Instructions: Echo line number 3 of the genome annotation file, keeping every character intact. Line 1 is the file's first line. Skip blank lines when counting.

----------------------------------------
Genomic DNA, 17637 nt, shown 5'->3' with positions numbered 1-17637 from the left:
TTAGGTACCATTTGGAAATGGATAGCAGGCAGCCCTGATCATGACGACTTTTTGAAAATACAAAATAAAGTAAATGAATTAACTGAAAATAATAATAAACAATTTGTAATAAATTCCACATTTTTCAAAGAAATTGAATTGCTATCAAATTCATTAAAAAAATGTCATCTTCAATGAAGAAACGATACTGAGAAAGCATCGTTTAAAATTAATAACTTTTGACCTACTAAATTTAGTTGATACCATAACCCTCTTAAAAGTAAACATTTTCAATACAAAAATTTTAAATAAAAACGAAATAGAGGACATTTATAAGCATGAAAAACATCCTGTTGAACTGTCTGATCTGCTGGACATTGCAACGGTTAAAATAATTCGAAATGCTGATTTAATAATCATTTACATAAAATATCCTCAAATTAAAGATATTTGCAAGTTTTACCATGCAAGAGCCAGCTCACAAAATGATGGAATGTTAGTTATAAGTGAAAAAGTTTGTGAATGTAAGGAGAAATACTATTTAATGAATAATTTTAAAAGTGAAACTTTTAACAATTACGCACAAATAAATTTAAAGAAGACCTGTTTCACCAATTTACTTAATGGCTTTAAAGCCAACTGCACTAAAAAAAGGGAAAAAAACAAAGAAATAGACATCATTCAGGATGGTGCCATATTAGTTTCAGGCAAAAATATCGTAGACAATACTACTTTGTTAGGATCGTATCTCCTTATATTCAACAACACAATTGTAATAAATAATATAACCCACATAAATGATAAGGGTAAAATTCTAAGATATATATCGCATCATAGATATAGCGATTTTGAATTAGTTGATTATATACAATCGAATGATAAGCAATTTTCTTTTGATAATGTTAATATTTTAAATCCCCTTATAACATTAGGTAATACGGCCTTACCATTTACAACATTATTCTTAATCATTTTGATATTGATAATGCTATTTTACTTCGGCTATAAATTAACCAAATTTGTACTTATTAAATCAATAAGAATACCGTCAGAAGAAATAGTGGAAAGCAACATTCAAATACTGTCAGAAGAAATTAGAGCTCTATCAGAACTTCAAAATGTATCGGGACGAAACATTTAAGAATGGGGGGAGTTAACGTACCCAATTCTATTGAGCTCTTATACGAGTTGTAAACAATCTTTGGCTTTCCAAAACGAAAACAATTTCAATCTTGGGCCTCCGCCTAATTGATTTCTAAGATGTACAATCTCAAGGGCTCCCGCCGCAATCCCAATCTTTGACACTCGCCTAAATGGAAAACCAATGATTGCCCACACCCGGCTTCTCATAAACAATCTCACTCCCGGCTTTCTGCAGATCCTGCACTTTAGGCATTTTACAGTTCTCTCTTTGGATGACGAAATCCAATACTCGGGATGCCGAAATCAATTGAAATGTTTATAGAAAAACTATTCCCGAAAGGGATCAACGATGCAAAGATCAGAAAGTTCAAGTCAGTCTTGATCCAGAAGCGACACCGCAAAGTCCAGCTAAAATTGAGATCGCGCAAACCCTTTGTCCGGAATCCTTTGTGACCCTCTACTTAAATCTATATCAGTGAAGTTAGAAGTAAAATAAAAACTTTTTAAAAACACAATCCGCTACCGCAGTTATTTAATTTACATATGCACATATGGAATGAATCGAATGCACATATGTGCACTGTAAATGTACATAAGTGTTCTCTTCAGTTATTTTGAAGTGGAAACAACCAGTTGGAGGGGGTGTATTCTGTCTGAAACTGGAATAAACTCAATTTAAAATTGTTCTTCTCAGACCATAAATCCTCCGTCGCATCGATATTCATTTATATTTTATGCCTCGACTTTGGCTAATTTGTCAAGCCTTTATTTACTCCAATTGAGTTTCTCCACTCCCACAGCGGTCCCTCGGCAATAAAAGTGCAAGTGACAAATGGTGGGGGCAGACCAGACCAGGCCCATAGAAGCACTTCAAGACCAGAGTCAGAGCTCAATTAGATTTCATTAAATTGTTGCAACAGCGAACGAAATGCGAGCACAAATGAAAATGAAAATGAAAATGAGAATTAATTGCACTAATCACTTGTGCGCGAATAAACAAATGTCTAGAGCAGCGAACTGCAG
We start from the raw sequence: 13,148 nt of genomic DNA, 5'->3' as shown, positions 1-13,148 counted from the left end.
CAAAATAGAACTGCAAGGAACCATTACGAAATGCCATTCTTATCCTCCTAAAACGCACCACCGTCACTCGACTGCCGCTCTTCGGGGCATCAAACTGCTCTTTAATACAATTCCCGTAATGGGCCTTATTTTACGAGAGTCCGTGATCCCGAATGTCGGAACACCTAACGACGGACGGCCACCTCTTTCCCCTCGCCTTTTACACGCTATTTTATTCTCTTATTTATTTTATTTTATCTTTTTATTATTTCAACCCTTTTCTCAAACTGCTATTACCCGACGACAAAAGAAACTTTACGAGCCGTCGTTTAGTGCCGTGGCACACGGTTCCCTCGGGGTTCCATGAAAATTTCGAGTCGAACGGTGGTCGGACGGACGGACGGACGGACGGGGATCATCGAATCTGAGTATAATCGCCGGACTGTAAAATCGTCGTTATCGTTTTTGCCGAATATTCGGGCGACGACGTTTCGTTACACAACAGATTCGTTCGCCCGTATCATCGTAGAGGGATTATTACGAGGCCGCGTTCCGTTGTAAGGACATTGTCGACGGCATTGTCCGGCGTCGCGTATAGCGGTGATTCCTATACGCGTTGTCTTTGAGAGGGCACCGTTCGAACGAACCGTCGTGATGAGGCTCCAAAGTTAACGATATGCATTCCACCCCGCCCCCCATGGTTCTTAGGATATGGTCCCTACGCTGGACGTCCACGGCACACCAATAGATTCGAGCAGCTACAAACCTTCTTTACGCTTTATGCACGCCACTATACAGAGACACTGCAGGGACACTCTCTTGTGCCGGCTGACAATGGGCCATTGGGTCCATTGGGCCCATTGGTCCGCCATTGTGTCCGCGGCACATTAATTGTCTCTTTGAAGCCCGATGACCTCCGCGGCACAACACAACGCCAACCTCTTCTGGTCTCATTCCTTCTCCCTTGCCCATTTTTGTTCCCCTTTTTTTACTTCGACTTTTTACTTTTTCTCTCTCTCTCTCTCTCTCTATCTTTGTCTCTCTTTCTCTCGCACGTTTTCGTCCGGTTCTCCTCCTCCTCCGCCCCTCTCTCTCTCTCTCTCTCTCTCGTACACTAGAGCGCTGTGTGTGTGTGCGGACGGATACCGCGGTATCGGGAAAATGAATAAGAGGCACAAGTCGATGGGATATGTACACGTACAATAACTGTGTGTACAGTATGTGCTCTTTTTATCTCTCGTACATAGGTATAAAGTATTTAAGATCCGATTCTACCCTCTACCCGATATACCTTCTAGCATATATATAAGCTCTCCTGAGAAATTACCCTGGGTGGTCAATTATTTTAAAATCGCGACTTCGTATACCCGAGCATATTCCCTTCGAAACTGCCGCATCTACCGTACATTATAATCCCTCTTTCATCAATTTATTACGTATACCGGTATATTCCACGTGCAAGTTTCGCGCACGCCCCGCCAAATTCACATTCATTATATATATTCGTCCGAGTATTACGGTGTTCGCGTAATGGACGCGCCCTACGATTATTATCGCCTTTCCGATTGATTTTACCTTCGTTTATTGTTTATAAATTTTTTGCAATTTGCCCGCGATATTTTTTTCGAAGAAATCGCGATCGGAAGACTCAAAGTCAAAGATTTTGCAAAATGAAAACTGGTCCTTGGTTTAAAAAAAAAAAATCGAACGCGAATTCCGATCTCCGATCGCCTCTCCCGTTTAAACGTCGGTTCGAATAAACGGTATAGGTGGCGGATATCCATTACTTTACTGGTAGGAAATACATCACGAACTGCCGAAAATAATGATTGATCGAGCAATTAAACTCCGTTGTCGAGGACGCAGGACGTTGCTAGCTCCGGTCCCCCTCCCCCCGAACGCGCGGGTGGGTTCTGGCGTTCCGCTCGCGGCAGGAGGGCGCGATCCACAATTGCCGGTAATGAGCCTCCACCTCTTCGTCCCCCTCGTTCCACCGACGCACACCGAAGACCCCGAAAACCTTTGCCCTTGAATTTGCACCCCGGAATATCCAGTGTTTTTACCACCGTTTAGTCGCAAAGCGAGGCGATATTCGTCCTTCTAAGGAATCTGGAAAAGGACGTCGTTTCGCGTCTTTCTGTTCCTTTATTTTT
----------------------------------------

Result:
We start from the raw sequence: 13,148 nt of genomic DNA, 5'->3' as shown, positions 1-13,148 counted from the left end.